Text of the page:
I won’t expend energy discussing why the idea is misguided, because others have already done so, and because it has zero chance of being actualised. I want to concentrate, instead, on social media posts that condemned the idea for aping the west. Hold on, I thought, as I read those Facebook updates, doesn’t Kala Ghoda, named after a colonial equestrian statue, ape the west in many ways? Expanding outwards, what about the gargoyles of Victoria Terminus, the fluted columns of the Town Hall, and the arcades of the university’s convocation hall (the last of these being a precise copy of a section of the Doge’s Palace in Venice)?
Not only do these imitations represent the best Mumbai has to offer architecturally, many are imitations of imitations, since 18th-century European neo-classicism looked for inspiration to ancient Greece and Rome, and 19th-century neo-Gothic adopted the style of medieval cathedrals. An argument might be made that colonial buildings can’t be said to ape the west because they were built by westerners. In response, I’d point to the lauded stretch of art deco buildings on Marine Drive that were not commissioned by colonial administrators.
Chimps and kids
The truth is that aping is human. Actually, it is distinctively human, in the sense that it is very un-apelike. In July 2005, Victoria Horner and Andrew Whiten, two researchers from Scotland’s University of St. Andrews, published a fascinating paper that compared the behaviour of young chimpanzees with that of human children in solving a tool-using task to gain a reward. The reward was first placed in an opaque box, and the researchers went through a series of actions to retrieve it. Some of these actions, like sliding a bolt at the front of the box, helped in getting to the reward, while others, such as sliding a bolt at the top of the box, were irrelevant.
The chimps imitated all the actions performed by the scientists. Then, the opaque box was replaced by a transparent one. The researchers went through the same routine of mixing relevant and irrelevant actions. The chimps could now see that sliding the bolt at the top did not help in obtaining the reward. When allowed to fetch the reward, they omitted the irrelevant actions and only performed the useful ones. The same experiment was performed on humans, with radically different results. The children replicated all the actions of the researchers, even after they could see that some were perfectly useless. The experiment has since been repeated in different forms, with greater sample sizes than Horner and Whiten could muster, and the results have always been the same: humans over-imitate, apes do not.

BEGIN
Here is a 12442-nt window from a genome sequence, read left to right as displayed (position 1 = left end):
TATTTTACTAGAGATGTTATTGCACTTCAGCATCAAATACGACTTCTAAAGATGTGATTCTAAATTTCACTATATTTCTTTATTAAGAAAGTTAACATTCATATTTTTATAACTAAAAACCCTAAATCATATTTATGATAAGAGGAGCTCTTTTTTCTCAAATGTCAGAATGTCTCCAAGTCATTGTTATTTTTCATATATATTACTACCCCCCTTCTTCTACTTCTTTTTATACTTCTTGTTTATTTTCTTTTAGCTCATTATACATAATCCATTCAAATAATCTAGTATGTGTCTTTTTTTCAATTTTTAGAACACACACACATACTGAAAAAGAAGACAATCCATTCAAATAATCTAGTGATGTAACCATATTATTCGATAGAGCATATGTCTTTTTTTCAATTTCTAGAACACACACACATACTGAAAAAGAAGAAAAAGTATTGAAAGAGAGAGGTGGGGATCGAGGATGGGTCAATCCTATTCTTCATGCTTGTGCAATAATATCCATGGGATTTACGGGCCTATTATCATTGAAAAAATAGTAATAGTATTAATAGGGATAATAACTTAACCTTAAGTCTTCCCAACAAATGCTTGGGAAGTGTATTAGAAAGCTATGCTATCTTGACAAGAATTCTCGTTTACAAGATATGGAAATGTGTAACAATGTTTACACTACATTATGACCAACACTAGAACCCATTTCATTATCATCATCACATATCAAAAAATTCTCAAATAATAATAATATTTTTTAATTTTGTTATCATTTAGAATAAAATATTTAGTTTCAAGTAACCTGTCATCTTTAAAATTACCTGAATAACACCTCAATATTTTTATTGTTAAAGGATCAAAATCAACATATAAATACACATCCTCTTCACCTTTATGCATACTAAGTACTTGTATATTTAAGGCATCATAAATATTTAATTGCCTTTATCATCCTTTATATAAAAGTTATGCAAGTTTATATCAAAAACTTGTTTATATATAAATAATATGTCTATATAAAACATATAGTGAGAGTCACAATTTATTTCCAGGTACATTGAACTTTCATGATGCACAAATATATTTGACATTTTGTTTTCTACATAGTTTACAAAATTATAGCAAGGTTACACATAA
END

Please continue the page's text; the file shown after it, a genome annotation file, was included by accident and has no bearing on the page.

The imitation of useless acts by young humans in an experimental setting is profoundly illuminating, because in such replication could lie the roots of magical thinking and religious ritual. That is, of course, a speculative leap. In the realm of data, scientists have suggested, with some evidence to back up the hypothesis, that our linguistic ability is tied to our propensity to over-imitate.
Coming back to the tourism ministry’s idea, its central fault lies not in the desire to ape, but in the obvious impossibility of carrying out a successful imitation, thanks to the mismatch between one city square filled with glass and steel high-rises and another consisting primarily of 19th- and early 20th-century buildings, none of them particularly tall.
Other cultures manage the replication thing better than us. North and East Asia seem to excel at it, right down to recreating Alpine villages brick for brick in China. At some stage, though, simulation is replaced by emulation. Japan, South Korea and China have followed a similar trajectory in product manufacturing, each nation beginning with cheap knock-offs, graduating to higher value products, and ultimately creating category leaders that others copy (China hasn’t quite reached stage 3 yet). It was only yesterday that Samsung phones were a joke. Then, the company began emulating Apple. Now Apple appears to be emulating Samsung.
Original thought is a profoundly human capacity, and one that is deservedly prized. Rather than being the opposite of imitation, though, it is usually the end of a process that begins with studied aping, a trait that is equally human, and one that we should perhaps value more than we do.